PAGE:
Australia has some important and resilient industries which have taken up some of the slack in the wind down of the construction-led commodities boom. Record tourist numbers from China, education for international students, strong food exports and a resurgent wine export industry have been sectors which have not only been performing well but have been creating new records. Australia’s economy grew 3.1% year on year to the first quarter of 2016 on the back of a better than expected services sector.
Increasing arrivals to Australia, especially from Asia
Short-term arrivals from Asia into Australia make up the largest share of any source region. In 2015, as shown in Chart 1, 3.4 million visitors from Asia came to these shores. For the first five months of this year, 3.3 million people have arrived on short-term stays, almost one million more than for the same period five years ago.
Chart 1: Short-term arrivals into Australia in millions, 2015
Source: ABS, Owners Advisory, July 2016
Australia is one of the biggest beneficiaries of the rising consumer in Asia where the region is expected to account for more than two-thirds of the global middle class by 2031. The tourism numbers have boomed from China with 1.4 million short-term arrivals from the mainland and Hong Kong in the past 12 months. This number has now surpassed New Zealand as the country where most short-term arrivals originate.
In addition to tourism, Chinese and Indian students are taking education opportunities in Australia. Education sits behind iron ore and coal as the country’s third largest export. In 2014–15 export income from education was estimated at $18.1 billion. Education is also a pathway to settlement for students who opt to remain in the country as skilled participants.
Food glorious food
Demand for a bit of ‘Australia’ in the form of food and wine has seen both export classes touch record highs in the past three years. Grain and meat sales have garnered a lot of the attention as Asian consumers change to a more protein-based diet. Agricultural and fisheries exports for the last financial year reached about $46 billion, as shown in Chart 2, or about 25% of Australia’s overall commodity exports of $205 billion.
Chart 2: Australia exported over $45 billion of rural products in 2015
Source: ABS, Owners Advisory, July 2016
Australian wine rises on strong Chinese demand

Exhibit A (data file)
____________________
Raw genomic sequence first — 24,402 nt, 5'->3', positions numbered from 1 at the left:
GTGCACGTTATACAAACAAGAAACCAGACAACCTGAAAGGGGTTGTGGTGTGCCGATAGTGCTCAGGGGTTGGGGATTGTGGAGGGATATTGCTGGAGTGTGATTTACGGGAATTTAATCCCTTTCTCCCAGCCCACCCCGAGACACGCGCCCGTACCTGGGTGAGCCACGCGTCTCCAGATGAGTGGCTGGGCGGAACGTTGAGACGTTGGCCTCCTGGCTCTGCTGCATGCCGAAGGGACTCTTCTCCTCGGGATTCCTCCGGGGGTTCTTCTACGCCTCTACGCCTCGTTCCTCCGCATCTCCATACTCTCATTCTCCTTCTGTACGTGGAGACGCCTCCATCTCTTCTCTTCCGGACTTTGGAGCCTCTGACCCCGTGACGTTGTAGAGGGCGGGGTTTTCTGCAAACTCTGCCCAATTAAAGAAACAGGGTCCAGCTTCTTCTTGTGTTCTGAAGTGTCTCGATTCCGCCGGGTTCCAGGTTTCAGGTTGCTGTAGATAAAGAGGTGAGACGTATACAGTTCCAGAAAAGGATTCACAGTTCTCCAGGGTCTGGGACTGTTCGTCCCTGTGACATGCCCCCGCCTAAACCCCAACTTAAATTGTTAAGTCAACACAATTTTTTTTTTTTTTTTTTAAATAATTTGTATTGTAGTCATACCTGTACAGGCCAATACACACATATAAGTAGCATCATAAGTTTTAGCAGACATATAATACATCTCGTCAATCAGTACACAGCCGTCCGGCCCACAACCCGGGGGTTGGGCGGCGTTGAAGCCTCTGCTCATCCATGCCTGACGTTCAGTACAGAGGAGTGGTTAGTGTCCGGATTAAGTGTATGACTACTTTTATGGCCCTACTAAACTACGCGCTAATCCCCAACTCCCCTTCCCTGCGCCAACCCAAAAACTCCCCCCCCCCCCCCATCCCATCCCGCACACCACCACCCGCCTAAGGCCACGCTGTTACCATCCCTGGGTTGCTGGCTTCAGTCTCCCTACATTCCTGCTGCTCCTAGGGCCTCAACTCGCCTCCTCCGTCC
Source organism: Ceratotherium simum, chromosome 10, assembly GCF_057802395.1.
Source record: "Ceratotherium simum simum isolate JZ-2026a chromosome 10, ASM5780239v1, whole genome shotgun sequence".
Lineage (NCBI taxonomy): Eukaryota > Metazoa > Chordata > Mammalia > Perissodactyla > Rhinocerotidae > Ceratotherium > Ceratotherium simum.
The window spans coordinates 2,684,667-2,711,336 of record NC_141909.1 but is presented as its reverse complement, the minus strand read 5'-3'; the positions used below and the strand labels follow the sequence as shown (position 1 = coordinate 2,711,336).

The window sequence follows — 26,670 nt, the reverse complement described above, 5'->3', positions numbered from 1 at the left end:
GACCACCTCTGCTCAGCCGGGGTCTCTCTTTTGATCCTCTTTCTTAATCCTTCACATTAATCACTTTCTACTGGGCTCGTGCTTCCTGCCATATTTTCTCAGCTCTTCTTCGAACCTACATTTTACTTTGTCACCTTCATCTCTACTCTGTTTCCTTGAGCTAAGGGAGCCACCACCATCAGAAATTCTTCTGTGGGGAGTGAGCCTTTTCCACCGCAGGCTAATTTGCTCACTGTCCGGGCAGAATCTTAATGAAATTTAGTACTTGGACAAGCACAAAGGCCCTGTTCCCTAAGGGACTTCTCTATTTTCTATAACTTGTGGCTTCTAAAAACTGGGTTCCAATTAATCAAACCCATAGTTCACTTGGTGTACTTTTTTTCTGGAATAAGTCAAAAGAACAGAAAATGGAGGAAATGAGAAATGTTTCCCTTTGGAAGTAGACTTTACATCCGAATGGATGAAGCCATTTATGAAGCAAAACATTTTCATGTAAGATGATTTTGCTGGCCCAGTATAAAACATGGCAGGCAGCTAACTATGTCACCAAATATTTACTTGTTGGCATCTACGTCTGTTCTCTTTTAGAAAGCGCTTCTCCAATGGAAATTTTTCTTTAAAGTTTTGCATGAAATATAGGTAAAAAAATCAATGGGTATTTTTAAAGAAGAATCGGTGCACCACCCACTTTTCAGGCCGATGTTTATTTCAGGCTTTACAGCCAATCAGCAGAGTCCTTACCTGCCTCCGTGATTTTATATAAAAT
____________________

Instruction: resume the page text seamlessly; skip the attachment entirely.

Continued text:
The Australian Bureau of Agricultural Sciences reports that annual wine exports grew over 10% in 2015, and is forecast to generate sales of $2.2 billion in the coming year.
Chart 3: Australian wine to China
Source: Department of Foreign Affairs and Trade, Owners Advisory, July 2016
Austrade points to the Chinese middle class as the primary driver of interest in Australian wine, which is regarded as a stable, consistent and high-quality product. China is now the second largest export destination for Australian sparkling, red and white wines, taking over from the United Kingdom earlier this year.
Achieving exposure to these export sectors
There are many ways for investors to gain exposure to these sectors. Without going into much detail here, Sydney Airport is one of the main gateways into Australia, and while shares are not cheap, the medium- to long-term returns should persist into the future.
Navitas is a global education provider offering a range of educational services including university programmes, resettlement assistance and language training. Navitas scores well on a number of key metrics of profitability, quality of earning and a management team delivering on its mandate.
Treasury Wines is one of the world’s largest wine companies with brands including Penfolds, Wolfblass and Rosemount, and the outlook for growth of underlying sales and earnings looks strong.
John O’Connell is Chief Investment Officer of Macquarie’s Wealth Management group, and Founder of the bank’s roboadvice division, OwnersAdvisory. This article is general information and does not consider the investment needs of any individual.